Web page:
The Atlanta Dream Gave Us Raphael Warnock
Tuesday night, Rev. Raphael Warnock won his fifth race for the United States Senate in 25 months, securing a hard-earned six-year term in Congress and establishing himself as one of future (and current) stars of Democratic politics. His specific brand of broadly acceptable but still progressive center-left politics sure looks like what the party is going to construct itself around over the next decade, and you know what? It sure looks like a winning strategy.
But as people celebrate Sen. Warnock’s fifth victory, it’s worth looking back at his first one. Because the first one happened because of the WNBA’s Atlanta Dream. It’s the first time most of America learned Warnock’s name.
In July 2020, Sen. Kelly Loeffler, who had been appointed to the Senate by Governor Brian Kemp and was running for her own job against several Democratic candidates, including Warnock, wrote an open letter, in the wake of the NBA’s decision to dedicate its season to the Black Lives Matter movement, that, “the truth is, we need less — not more politics in sports … I adamantly oppose the Black Lives Matter political movement.” It was widely seen as a way to prove her right-wing bonafides against Doug Collins, a fellow right-wing candidate in the race. But the problem was that Leoffler was most well-known at the time not for being a Senator, but for being the owner of the WNBA’s Atlanta Dream. And her players weren’t happy.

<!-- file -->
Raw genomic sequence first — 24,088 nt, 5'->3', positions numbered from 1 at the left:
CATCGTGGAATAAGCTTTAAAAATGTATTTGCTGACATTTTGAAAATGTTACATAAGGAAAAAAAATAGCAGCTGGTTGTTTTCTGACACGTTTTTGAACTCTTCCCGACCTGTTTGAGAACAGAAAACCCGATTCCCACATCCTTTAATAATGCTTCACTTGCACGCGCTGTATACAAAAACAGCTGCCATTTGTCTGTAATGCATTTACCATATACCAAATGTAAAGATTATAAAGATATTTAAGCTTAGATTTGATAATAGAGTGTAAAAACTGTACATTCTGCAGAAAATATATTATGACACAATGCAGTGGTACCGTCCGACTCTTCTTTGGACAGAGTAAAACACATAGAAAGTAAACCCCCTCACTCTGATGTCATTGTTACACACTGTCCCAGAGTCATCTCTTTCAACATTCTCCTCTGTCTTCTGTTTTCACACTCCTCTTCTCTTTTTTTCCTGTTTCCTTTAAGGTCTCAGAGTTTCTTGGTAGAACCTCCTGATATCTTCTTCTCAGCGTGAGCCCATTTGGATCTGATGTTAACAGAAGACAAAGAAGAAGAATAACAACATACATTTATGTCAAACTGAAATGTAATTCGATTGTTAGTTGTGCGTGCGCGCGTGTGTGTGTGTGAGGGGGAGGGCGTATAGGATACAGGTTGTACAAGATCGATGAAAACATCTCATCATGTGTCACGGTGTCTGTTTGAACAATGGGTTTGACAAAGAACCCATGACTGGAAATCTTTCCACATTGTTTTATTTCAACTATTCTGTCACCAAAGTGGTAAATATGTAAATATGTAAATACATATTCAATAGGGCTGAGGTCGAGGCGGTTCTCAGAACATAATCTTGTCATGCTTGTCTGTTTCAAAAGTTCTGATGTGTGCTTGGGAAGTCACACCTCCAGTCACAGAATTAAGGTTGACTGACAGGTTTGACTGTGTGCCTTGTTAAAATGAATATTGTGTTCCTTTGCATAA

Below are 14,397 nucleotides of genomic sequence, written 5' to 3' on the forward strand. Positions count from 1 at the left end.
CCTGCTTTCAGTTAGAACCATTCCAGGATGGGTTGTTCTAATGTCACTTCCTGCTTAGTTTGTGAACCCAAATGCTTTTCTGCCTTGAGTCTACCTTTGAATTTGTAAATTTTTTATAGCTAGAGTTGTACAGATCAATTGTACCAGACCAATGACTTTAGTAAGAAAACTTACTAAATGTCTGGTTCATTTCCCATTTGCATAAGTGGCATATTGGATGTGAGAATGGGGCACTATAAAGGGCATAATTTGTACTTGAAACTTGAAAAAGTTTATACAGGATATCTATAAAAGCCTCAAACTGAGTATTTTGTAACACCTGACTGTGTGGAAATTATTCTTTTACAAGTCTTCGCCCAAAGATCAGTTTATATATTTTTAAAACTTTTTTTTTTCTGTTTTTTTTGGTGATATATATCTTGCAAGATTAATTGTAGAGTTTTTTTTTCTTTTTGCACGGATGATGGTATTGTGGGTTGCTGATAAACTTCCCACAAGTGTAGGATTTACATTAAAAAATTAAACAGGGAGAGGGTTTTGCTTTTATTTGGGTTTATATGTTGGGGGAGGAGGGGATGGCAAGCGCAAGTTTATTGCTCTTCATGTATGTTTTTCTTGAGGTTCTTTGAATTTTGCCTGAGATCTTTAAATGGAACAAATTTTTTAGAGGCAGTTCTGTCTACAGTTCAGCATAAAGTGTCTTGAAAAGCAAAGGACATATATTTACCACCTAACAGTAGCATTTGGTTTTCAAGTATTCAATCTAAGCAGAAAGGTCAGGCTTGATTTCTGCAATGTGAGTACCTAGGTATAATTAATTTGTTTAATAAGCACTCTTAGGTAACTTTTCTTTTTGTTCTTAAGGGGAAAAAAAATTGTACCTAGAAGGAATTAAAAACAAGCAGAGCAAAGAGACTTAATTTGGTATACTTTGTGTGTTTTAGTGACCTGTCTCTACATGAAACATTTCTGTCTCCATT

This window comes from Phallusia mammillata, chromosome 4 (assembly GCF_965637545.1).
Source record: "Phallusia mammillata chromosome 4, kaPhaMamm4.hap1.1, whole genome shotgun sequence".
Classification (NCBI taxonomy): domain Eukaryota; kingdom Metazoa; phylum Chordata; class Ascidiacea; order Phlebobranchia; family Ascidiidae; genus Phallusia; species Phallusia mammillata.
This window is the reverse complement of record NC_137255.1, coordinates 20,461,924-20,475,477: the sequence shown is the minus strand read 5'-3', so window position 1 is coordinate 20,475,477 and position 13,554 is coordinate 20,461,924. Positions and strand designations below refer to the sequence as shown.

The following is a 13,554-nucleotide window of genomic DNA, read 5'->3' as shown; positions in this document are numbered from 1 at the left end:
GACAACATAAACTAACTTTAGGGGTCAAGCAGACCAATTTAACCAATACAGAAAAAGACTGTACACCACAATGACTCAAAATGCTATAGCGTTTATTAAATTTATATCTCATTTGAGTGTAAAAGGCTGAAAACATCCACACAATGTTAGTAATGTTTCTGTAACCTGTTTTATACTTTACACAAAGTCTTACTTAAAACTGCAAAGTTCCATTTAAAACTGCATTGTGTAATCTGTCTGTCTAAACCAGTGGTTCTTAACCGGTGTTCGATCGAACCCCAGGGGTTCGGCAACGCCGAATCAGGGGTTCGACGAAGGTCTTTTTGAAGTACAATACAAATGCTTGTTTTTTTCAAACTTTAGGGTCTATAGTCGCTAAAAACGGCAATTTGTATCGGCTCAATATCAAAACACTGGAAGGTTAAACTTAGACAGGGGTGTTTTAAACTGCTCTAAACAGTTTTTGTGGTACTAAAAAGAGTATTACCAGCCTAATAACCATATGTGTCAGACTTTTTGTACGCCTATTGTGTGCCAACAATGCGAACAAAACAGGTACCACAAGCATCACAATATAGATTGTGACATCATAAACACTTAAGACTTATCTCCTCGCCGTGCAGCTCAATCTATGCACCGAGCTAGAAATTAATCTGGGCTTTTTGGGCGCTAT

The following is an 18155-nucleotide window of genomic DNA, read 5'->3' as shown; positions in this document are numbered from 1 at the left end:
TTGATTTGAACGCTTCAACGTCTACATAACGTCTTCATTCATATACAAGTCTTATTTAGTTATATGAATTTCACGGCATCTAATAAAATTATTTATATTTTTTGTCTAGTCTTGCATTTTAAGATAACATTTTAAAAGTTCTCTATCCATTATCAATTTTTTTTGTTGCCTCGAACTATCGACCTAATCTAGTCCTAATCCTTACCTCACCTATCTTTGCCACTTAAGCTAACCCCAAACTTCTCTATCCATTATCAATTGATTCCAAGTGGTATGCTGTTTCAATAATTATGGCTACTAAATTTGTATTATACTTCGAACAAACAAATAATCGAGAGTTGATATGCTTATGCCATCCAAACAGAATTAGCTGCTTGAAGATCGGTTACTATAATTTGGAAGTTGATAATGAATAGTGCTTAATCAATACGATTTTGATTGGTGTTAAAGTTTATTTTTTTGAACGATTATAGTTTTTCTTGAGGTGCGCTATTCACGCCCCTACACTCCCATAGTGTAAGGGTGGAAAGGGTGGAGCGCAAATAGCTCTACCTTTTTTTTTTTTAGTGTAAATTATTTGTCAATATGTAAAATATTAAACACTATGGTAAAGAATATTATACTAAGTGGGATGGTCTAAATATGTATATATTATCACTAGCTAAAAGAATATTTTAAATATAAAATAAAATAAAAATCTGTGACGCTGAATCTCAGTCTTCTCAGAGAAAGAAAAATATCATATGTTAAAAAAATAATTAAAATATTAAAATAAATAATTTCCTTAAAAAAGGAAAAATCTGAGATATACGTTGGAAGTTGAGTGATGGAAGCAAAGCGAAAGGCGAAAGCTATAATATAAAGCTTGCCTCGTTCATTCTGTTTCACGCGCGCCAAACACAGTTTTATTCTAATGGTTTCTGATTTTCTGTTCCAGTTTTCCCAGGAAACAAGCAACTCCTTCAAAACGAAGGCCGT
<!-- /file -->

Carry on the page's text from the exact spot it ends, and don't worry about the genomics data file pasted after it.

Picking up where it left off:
So they decided to do something about it.
Elizabeth Williams, the Dream center who has played for the team since 2016, has credited Sue Bird, a player for the Seattle Storm (and Megan Rapinoe’s fiancée), with the idea to endorse Loeffler’s opponent. “When we realized what our owner was doing and how she was kind of using us and the Black Lives Matter movement for her political gain, we felt like we didn’t want to feel kind of lost as the pawns in this,” Williams previously told the New York Times. She and her teammates decided to debut their T-shirts during a nationally televised game against the Phoenix Mercury, some of whose members also wore the shirts.